Appearing on the SBS show Insight was amazing. What is even more amazing is the discussions that people have initiated with me since then. I’ve become the keeper of stories from women across several generations. Being open and authentic about my story has encouraged others to be open with me about their own experiences. I’ve heard about a war bride that was deceived, parents having affairs and women that got more than a date from internet dating. I feel like I’ve heard it all. Unplanned pregnancies are nothing new. What is new is that we’ve been through a sexual revolution. Society’s ideas about sex have evolved, so why hasn’t our perception of single parents?
Sex education is something that hopefully everyone has been through. Somehow, somewhere, we have been educated on the pleasures of sex and where babies come from. Hopefully the issue of contraception has also arisen. No matter what method is used, there is no complete guarantee that you will not contract a disease, infection or create a zygote. If it’s not surprising that the pleasure of sex is coupled with the risk of an unplanned pregnancy, why are we still judging those that fall pregnant while participating in casual sex?
Furthermore, where does the expectation come from that unplanned pregnancies must be automatically aborted? Especially those from casual relationships. Generally society is accepting of women choosing to terminate unwanted pregnancies. Pro-choice must mean that while women may terminate, the choice to follow the pregnancy through is also acceptable. You cannot have one without the other. If women are free to choose to have sex, by default, surely they’re free to choose what to do with the pregnancy.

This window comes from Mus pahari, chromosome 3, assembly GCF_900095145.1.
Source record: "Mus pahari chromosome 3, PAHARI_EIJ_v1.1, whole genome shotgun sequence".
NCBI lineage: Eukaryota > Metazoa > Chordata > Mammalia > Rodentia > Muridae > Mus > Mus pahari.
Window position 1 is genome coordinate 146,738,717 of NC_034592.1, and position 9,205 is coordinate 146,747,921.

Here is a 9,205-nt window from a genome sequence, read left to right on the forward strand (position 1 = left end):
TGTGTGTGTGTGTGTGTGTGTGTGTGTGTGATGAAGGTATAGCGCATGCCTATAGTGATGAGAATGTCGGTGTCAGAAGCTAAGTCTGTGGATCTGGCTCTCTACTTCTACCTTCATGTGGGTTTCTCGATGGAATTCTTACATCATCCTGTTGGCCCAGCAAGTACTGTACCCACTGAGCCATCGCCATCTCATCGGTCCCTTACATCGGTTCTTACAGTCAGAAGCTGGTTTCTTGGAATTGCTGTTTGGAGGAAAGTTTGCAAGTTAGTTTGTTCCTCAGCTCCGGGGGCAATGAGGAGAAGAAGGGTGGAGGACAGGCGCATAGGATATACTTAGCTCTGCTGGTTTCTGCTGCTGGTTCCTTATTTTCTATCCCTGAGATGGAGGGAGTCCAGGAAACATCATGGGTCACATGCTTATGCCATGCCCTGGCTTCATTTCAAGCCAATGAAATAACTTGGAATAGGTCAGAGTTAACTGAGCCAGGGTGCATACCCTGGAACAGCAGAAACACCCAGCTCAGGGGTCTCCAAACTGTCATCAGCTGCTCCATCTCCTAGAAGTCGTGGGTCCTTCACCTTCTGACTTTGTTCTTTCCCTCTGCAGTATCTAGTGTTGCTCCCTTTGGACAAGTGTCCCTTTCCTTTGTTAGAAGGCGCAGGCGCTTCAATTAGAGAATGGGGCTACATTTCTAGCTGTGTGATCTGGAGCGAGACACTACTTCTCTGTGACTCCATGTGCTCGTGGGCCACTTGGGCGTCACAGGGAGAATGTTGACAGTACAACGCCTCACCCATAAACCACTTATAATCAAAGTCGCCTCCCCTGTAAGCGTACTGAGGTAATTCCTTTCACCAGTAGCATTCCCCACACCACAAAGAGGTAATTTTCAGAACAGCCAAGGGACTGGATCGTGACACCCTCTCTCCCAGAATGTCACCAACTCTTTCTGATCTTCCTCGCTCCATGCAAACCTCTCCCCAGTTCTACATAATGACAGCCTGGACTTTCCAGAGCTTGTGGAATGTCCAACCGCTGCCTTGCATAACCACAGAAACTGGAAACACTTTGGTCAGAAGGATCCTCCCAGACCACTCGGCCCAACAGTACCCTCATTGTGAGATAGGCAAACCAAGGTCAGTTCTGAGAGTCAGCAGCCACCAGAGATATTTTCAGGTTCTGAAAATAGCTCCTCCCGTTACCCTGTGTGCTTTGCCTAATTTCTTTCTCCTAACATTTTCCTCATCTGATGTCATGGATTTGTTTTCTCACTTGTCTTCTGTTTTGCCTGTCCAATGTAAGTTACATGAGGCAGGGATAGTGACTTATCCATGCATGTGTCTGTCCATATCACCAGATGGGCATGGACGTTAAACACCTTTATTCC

In Australia we are blessed to have a government that is supportive of single parent families. I’ve heard the argument that women are choosing to fall pregnant to gain access to more money via the welfare system. This is a stupid argument. Let me explain why.
The money I get from the government for being a single parent is LESS then the minimum wage. I went back to work when my daughter was four months old. My employment income combined with the government support I receive is the same as what I was earning when I worked full time. The difference is that now I have a baby who is fully dependent on me. Having a baby is not an effective way of increasing disposable income. Babies and children in general have a wonderful talent of devouring any disposable income you thought you had.
Unplanned pregnancies and single parents have been consistently present within society for a very, very long time. Nether are failures. Surely as a society we can recognise that unplanned pregnancies happen and occasionally turn people into single parents. Next time, instead of judging why don’t you buy the single parent in your life a coffee? They probably need one.